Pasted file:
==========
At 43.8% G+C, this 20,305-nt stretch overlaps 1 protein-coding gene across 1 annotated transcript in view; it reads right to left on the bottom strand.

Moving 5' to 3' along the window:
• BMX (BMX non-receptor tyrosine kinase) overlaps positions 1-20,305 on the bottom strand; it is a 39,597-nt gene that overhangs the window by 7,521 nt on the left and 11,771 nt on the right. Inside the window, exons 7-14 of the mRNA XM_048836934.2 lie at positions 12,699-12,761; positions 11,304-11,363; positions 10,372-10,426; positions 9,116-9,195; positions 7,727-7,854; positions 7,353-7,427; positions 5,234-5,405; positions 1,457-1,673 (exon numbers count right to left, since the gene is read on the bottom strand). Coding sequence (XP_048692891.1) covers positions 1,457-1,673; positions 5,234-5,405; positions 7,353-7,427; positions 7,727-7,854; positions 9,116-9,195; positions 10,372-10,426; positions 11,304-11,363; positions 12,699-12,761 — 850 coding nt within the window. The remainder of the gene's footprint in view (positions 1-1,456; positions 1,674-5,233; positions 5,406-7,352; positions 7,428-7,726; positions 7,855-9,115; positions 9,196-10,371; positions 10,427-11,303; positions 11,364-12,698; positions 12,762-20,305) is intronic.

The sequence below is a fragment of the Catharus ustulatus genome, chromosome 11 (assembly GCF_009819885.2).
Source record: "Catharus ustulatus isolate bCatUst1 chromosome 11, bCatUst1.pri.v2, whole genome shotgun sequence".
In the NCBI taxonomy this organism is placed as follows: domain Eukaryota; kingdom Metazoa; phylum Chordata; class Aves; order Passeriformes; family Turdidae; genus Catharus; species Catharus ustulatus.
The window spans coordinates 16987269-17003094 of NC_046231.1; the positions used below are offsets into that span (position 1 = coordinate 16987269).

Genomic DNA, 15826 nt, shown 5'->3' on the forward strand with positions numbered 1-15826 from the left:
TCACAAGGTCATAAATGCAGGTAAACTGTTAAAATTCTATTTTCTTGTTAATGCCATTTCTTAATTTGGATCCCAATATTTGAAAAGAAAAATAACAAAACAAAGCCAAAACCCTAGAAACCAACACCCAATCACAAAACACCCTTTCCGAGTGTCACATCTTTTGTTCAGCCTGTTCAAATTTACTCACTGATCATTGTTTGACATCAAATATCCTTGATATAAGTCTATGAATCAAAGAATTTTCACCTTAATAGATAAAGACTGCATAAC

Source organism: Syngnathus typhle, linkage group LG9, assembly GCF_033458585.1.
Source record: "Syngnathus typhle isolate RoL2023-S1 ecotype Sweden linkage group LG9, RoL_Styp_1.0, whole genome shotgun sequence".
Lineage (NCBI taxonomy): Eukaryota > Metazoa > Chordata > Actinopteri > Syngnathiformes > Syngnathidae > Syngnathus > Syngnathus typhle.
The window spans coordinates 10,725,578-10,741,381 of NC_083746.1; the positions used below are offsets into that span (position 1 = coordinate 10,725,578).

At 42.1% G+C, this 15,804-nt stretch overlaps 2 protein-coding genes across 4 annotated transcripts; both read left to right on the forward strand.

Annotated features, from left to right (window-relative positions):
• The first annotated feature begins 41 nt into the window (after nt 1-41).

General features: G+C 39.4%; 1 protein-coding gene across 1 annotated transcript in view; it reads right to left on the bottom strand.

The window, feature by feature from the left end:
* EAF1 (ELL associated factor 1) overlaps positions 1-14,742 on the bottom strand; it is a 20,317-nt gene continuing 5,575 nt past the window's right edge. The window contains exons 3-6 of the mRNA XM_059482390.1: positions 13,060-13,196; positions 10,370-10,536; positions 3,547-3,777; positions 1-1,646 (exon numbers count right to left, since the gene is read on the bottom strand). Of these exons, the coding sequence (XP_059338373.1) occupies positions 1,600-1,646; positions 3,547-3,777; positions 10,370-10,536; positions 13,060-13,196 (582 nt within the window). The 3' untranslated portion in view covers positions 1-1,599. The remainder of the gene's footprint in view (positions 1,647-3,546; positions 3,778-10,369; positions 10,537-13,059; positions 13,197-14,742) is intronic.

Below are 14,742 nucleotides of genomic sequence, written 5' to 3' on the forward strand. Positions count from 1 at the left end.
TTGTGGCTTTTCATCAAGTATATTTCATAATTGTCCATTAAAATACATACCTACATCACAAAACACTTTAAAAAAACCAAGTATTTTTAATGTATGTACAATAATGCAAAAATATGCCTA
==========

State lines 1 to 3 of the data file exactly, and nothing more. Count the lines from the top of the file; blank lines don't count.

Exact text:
At 43.8% G+C, this 20,305-nt stretch overlaps 1 protein-coding gene across 1 annotated transcript in view; it reads right to left on the bottom strand.

Moving 5' to 3' along the window:
• BMX (BMX non-receptor tyrosine kinase) overlaps positions 1-20,305 on the bottom strand; it is a 39,597-nt gene that overhangs the window by 7,521 nt on the left and 11,771 nt on the right. Inside the window, exons 7-14 of the mRNA XM_048836934.2 lie at positions 12,699-12,761; positions 11,304-11,363; positions 10,372-10,426; positions 9,116-9,195; positions 7,727-7,854; positions 7,353-7,427; positions 5,234-5,405; positions 1,457-1,673 (exon numbers count right to left, since the gene is read on the bottom strand). Coding sequence (XP_048692891.1) covers positions 1,457-1,673; positions 5,234-5,405; positions 7,353-7,427; positions 7,727-7,854; positions 9,116-9,195; positions 10,372-10,426; positions 11,304-11,363; positions 12,699-12,761 — 850 coding nt within the window. The remainder of the gene's footprint in view (positions 1-1,456; positions 1,674-5,233; positions 5,406-7,352; positions 7,428-7,726; positions 7,855-9,115; positions 9,196-10,371; positions 10,427-11,303; positions 11,364-12,698; positions 12,762-20,305) is intronic.